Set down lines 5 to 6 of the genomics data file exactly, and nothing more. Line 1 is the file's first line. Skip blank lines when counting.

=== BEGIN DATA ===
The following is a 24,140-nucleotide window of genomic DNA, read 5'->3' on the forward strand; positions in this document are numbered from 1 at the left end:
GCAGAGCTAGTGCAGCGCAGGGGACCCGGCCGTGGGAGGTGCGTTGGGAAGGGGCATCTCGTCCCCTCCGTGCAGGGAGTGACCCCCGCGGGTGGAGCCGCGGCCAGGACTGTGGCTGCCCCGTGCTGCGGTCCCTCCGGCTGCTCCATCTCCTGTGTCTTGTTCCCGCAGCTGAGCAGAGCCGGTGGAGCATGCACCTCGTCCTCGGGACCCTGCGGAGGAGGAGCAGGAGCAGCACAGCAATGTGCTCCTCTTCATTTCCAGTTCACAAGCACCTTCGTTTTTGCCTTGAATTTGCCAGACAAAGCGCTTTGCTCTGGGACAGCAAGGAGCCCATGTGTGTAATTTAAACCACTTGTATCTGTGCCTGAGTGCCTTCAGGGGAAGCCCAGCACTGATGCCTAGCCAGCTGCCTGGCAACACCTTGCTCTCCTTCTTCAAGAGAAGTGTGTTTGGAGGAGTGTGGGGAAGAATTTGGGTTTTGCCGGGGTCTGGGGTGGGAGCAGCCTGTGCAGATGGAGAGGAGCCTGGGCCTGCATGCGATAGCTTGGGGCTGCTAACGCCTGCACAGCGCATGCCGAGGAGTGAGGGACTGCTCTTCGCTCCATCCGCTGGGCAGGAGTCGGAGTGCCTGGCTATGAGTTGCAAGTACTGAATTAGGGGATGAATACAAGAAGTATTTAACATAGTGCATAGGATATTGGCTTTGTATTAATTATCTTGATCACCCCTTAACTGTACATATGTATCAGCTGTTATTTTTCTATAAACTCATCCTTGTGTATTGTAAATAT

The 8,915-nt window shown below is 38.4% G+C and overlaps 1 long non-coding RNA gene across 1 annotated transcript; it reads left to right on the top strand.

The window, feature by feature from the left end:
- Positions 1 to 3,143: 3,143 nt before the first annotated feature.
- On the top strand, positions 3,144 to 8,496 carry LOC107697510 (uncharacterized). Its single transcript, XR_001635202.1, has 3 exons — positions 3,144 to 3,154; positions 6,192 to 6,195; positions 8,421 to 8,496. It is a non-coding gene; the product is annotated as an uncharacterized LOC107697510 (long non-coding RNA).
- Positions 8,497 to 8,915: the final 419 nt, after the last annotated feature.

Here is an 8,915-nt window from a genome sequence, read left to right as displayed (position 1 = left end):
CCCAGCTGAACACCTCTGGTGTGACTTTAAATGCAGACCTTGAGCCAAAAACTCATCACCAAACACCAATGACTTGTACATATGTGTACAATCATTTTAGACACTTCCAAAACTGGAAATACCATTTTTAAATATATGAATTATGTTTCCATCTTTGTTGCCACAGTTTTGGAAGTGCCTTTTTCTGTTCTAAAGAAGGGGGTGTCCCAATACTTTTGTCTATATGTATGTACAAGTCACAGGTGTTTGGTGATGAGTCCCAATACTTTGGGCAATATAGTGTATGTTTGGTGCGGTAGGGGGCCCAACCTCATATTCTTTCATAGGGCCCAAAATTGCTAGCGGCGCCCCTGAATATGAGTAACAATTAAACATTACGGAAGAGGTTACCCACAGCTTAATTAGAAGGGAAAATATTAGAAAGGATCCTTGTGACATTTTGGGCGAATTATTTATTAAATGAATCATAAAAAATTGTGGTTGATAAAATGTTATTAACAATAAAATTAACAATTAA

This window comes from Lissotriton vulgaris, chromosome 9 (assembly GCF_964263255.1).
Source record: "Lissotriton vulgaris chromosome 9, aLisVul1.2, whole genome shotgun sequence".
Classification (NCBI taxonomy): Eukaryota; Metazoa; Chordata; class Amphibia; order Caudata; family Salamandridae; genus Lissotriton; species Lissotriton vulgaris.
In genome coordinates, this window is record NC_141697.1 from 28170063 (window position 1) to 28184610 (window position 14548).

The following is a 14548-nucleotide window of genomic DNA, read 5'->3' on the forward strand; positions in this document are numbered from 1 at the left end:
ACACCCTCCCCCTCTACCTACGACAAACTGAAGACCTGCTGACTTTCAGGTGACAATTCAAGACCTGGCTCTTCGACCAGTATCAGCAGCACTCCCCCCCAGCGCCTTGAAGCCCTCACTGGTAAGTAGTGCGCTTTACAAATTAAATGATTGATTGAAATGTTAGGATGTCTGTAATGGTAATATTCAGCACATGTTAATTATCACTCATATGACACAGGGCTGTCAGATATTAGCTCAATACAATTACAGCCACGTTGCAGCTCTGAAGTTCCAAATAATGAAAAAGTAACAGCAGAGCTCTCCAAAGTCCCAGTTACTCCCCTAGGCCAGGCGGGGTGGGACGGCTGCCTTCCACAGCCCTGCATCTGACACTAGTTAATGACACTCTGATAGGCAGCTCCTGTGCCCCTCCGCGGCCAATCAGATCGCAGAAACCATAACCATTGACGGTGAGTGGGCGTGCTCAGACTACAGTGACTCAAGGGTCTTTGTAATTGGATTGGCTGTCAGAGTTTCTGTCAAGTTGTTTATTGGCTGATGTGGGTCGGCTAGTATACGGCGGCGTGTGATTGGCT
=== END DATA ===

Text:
- Positions 1 to 3,143: 3,143 nt before the first annotated feature.
- On the top strand, positions 3,144 to 8,496 carry LOC107697510 (uncharacterized). Its single transcript, XR_001635202.1, has 3 exons — positions 3,144 to 3,154; positions 6,192 to 6,195; positions 8,421 to 8,496. It is a non-coding gene; the product is annotated as an uncharacterized LOC107697510 (long non-coding RNA).